In order to continue toward a path to economic recovery and return to pre-pandemic employment levels, there are specific areas where resources can be directed towards achieving desired targets, according to Lehrer.

“Efforts should be geared directly towards individuals coupled with narrowly targeted efforts towards employers,” he said. Lehrer believed the key problem in the U.S. economy is the relative low levels of labor force participation for men without college degrees.

To encourage people with no college degrees to work, Lehrer recommended policies which support men who do not obtain four-year degrees to look at skilled jobs like dental hygienists and other health careers that don’t require four-year degrees.

Israel advocated for greater investment in infrastructure and pointed to the $1.5 trillion transformative infrastructure bill introduced June 30 by House Democrats as essential legislation to achieve equitable prosperity. The legislation calls for investment in programs, projects and materials that emphasize resiliency while reducing carbon pollution from the transportation sector.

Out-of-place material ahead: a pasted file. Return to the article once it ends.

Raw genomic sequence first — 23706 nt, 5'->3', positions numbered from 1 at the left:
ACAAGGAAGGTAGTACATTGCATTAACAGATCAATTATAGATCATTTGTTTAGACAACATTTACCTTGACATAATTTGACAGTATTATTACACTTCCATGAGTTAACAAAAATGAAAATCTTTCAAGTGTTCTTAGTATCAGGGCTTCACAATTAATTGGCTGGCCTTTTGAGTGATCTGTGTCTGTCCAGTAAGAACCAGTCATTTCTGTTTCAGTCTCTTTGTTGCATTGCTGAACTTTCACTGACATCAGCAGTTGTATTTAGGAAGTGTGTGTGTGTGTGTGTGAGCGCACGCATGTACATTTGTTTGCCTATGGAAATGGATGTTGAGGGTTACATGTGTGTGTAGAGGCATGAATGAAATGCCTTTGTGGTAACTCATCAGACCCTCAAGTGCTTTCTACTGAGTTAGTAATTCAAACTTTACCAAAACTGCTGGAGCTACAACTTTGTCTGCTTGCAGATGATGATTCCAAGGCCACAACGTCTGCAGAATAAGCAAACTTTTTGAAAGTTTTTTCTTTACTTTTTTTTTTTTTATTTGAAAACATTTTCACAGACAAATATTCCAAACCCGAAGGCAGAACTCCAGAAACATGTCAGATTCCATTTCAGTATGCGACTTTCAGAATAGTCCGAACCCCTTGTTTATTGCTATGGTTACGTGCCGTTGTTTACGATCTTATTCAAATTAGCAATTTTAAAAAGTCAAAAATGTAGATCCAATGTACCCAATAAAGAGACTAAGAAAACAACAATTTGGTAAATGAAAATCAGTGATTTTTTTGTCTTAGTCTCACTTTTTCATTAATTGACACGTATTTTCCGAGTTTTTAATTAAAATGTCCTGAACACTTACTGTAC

Innovative policies and legislation are not the only actions legislators need to take in order to accelerate the U.S. labor market’s recovery — how the economy is reopened plays a key role as well.

“[The reopening] must be done in phases and requires strict adherence to the guidelines and protocol because if the process is rushed, it will need to be restarted from the beginning,” Lehrer said.

Israel also stressed that it is “absolutely imperative that the appropriate economic strategies are implemented and in the right manner, so that the economy may adapt, strengthen and become relatively fairer for all people regardless of wealth”.

Correction, July 15, 3:36 p.m.: A previous version of this article omitted “Congressman” before the first mention of Steve Israel. It also contained an error in the title of the Cornell Institute of Politics and Global Affairs. These article has since been updated.